But he'd never gotten one from a Bulls game, despite anxiously scanning every at-bat for the possibility. We normally sit third base side, which means Jake scans the staring lineups for lefties who are more likely to launch a ball our way. He also brings his glove to games, which I heartily encourage. Guys my age shouldn't wear gloves. Kids his age should.
Sitting in front of us was a gentleman who clearly had some connection to the Red Wings, and his party. He was an older gentleman, wearing a polo shirt embroidered with a Red Wings logo, and he chatted with the Rochester players as they came on and off the field. Called them by their first names, too, clearly familiar and comfortable with them as they seemed with him.
I thought I heard a chuckle from his row when I made the Genny Cream Ale joke, but the ballpark was loud. Later, after I mentioned my friendship with Prof. Stephen Jacobs at RIT, he told me his father had been the basketball coach at RIT for 16 years, and had steered the team to their only undefeated season. But that was later, and he never told me his name.
A couple of innings in, the Bulls are down. Jake's getting nervous for the home team. Rochester is batting, and a left-handed hitter - up-and-down guy Chris Parmalee, if I remember correctly - is up. He hits a foul ball, left side. It hits the concourse, takes a couple of bounces, and lands at the feet of the gentleman from Rochester. He picks it up, turns around, and gives it to Jake, who positively levitates. A couple of folks in the gentleman's party ask to see it, and Jake passes it over. They ooh and ahh over it, and pass it back, and the Jake gives it a gleeful microscopic once-over.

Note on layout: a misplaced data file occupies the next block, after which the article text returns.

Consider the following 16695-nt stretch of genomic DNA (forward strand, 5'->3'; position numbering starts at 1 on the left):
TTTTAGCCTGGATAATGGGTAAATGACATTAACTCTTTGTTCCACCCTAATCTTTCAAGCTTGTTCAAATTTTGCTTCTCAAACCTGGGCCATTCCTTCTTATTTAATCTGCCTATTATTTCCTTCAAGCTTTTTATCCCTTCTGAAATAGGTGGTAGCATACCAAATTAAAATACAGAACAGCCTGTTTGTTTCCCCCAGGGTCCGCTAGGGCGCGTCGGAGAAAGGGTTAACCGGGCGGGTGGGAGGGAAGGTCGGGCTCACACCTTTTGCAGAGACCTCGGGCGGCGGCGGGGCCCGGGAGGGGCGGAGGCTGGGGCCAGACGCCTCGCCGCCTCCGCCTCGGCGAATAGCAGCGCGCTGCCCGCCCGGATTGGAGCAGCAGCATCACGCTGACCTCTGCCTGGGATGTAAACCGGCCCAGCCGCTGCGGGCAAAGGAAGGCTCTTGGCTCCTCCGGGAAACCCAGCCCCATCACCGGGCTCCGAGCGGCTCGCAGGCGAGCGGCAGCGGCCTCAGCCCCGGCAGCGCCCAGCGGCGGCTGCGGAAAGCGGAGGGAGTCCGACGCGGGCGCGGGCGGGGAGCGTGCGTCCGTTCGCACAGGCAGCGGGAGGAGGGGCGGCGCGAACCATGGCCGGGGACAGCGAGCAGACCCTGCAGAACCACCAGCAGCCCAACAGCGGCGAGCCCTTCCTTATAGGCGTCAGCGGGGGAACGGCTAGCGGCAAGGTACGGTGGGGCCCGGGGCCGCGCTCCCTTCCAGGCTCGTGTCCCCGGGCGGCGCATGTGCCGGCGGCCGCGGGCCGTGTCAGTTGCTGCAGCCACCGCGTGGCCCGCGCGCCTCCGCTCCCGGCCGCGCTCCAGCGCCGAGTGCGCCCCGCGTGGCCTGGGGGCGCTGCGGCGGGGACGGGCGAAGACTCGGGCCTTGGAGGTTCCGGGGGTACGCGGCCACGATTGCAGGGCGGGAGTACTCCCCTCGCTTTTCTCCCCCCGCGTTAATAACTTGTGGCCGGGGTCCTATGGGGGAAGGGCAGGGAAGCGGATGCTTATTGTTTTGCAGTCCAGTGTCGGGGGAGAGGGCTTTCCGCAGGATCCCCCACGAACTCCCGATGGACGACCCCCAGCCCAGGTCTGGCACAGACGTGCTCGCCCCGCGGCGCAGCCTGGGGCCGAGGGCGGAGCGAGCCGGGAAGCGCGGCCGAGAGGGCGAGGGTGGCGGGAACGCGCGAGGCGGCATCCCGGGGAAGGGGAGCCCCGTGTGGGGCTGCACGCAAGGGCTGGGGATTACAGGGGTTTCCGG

It spends the rest of the game in his glove, even if for a good chunk of the game Grandpa was the one holding said glove.
Jake thanks the man in front of us. I thank him, too, and promise no more Genny Cream Ale gags. That gets a laugh, and starts a conversation. As, really, it should.
Later, the Rochester left fielder trots past our seats, ball in his glove from the third out. All the kids in our section and the adjacent ones are on their feet, asking PLEASEPLEASEPLEASE. He grins and tosses it to one group of three kids, obviously siblings. They scramble for it, which means of course none of them catch it and it falls into the camera well. Later, they'll get it handed back to them, and another one besides. But for now, that's what happens, and Jake looks a little sad.
"Why are you upset," I ask. "You already have a ball."
"I know," he says. "I wanted to get another one so I could give it to you."
The Bulls lose. We leave a couple of innings early. It's late, it's a long way back to Cary and Jake's bed, and it's a longer drive from there back home for Dad. We listen to the last few innings on the radio on the way home, with the game wrapping up just before we hit Jake's driveway. It's the fourth loss in a row for the Bulls, the first time they've had a losing streak that long all year.
But in the back seat, there's a kid playing with a foul ball. And that's what matters.